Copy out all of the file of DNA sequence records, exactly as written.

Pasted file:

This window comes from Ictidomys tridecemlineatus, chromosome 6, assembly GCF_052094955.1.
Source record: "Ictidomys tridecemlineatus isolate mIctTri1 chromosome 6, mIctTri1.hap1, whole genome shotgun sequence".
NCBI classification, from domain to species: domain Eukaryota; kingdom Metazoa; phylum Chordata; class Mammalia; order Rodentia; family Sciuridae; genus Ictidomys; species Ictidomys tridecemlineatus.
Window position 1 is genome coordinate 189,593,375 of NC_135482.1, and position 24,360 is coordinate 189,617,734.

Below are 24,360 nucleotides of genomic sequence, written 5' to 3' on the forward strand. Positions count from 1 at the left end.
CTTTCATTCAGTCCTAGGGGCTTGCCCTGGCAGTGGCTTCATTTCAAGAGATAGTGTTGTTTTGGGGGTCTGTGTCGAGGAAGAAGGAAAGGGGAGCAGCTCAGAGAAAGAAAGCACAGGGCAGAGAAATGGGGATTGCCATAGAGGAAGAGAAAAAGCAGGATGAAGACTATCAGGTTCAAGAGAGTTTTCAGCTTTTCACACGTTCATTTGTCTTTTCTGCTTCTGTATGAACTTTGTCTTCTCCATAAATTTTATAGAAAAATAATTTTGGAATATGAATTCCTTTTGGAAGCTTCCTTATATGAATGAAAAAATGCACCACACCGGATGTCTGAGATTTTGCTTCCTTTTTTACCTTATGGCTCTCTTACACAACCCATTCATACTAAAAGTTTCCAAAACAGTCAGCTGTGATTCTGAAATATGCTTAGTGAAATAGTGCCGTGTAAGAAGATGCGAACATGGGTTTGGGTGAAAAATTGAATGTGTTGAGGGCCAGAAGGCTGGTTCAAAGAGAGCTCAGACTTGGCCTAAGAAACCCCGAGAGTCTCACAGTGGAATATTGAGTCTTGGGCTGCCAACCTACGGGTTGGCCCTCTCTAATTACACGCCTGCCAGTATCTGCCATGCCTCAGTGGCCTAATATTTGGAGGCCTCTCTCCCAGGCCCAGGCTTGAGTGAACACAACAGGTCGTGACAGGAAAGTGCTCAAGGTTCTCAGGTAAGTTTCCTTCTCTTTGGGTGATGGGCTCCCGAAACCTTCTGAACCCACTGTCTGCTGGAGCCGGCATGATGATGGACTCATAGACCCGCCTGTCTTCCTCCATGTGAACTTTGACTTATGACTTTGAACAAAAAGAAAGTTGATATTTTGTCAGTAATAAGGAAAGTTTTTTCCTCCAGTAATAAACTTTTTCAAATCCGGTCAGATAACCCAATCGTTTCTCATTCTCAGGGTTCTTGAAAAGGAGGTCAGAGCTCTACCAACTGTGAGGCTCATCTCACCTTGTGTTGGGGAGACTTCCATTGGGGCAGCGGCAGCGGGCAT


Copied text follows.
This window comes from Ictidomys tridecemlineatus, chromosome 6, assembly GCF_052094955.1.
Source record: "Ictidomys tridecemlineatus isolate mIctTri1 chromosome 6, mIctTri1.hap1, whole genome shotgun sequence".
NCBI classification, from domain to species: domain Eukaryota; kingdom Metazoa; phylum Chordata; class Mammalia; order Rodentia; family Sciuridae; genus Ictidomys; species Ictidomys tridecemlineatus.
Window position 1 is genome coordinate 189,593,375 of NC_135482.1, and position 24,360 is coordinate 189,617,734.

Below are 24,360 nucleotides of genomic sequence, written 5' to 3' on the forward strand. Positions count from 1 at the left end.
CTTTCATTCAGTCCTAGGGGCTTGCCCTGGCAGTGGCTTCATTTCAAGAGATAGTGTTGTTTTGGGGGTCTGTGTCGAGGAAGAAGGAAAGGGGAGCAGCTCAGAGAAAGAAAGCACAGGGCAGAGAAATGGGGATTGCCATAGAGGAAGAGAAAAAGCAGGATGAAGACTATCAGGTTCAAGAGAGTTTTCAGCTTTTCACACGTTCATTTGTCTTTTCTGCTTCTGTATGAACTTTGTCTTCTCCATAAATTTTATAGAAAAATAATTTTGGAATATGAATTCCTTTTGGAAGCTTCCTTATATGAATGAAAAAATGCACCACACCGGATGTCTGAGATTTTGCTTCCTTTTTTACCTTATGGCTCTCTTACACAACCCATTCATACTAAAAGTTTCCAAAACAGTCAGCTGTGATTCTGAAATATGCTTAGTGAAATAGTGCCGTGTAAGAAGATGCGAACATGGGTTTGGGTGAAAAATTGAATGTGTTGAGGGCCAGAAGGCTGGTTCAAAGAGAGCTCAGACTTGGCCTAAGAAACCCCGAGAGTCTCACAGTGGAATATTGAGTCTTGGGCTGCCAACCTACGGGTTGGCCCTCTCTAATTACACGCCTGCCAGTATCTGCCATGCCTCAGTGGCCTAATATTTGGAGGCCTCTCTCCCAGGCCCAGGCTTGAGTGAACACAACAGGTCGTGACAGGAAAGTGCTCAAGGTTCTCAGGTAAGTTTCCTTCTCTTTGGGTGATGGGCTCCCGAAACCTTCTGAACCCACTGTCTGCTGGAGCCGGCATGATGATGGACTCATAGACCCGCCTGTCTTCCTCCATGTGAACTTTGACTTATGACTTTGAACAAAAAGAAAGTTGATATTTTGTCAGTAATAAGGAAAGTTTTTTCCTCCAGTAATAAACTTTTTCAAATCCGGTCAGATAACCCAATCGTTTCTCATTCTCAGGGTTCTTGAAAAGGAGGTCAGAGCTCTACCAACTGTGAGGCTCATCTCACCTTGTGTTGGGGAGACTTCCATTGGGGCAGCGGCAGCGGGCAT